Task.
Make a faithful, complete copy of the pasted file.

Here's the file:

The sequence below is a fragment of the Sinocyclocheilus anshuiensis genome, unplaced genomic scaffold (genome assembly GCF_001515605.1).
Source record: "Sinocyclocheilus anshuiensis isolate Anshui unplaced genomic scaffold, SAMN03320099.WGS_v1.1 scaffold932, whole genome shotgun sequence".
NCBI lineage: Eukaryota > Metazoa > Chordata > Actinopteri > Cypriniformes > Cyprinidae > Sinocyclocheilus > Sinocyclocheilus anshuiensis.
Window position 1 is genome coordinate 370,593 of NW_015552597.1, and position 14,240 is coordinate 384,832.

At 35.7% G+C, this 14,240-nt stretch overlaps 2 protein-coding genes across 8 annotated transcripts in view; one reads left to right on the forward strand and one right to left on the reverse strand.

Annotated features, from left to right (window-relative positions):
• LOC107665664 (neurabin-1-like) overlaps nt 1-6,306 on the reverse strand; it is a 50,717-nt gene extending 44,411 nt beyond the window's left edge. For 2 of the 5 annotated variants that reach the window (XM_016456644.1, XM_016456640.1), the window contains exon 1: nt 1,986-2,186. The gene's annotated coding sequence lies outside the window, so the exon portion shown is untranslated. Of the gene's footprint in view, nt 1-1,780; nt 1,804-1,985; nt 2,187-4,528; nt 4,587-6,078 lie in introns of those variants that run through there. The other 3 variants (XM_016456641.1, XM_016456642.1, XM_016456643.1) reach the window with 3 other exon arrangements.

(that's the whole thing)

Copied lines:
The sequence below is a fragment of the Sinocyclocheilus anshuiensis genome, unplaced genomic scaffold (genome assembly GCF_001515605.1).
Source record: "Sinocyclocheilus anshuiensis isolate Anshui unplaced genomic scaffold, SAMN03320099.WGS_v1.1 scaffold932, whole genome shotgun sequence".
NCBI lineage: Eukaryota > Metazoa > Chordata > Actinopteri > Cypriniformes > Cyprinidae > Sinocyclocheilus > Sinocyclocheilus anshuiensis.
Window position 1 is genome coordinate 370,593 of NW_015552597.1, and position 14,240 is coordinate 384,832.

At 35.7% G+C, this 14,240-nt stretch overlaps 2 protein-coding genes across 8 annotated transcripts in view; one reads left to right on the forward strand and one right to left on the reverse strand.

Annotated features, from left to right (window-relative positions):
• LOC107665664 (neurabin-1-like) overlaps nt 1-6,306 on the reverse strand; it is a 50,717-nt gene extending 44,411 nt beyond the window's left edge. For 2 of the 5 annotated variants that reach the window (XM_016456644.1, XM_016456640.1), the window contains exon 1: nt 1,986-2,186. The gene's annotated coding sequence lies outside the window, so the exon portion shown is untranslated. Of the gene's footprint in view, nt 1-1,780; nt 1,804-1,985; nt 2,187-4,528; nt 4,587-6,078 lie in introns of those variants that run through there. The other 3 variants (XM_016456641.1, XM_016456642.1, XM_016456643.1) reach the window with 3 other exon arrangements.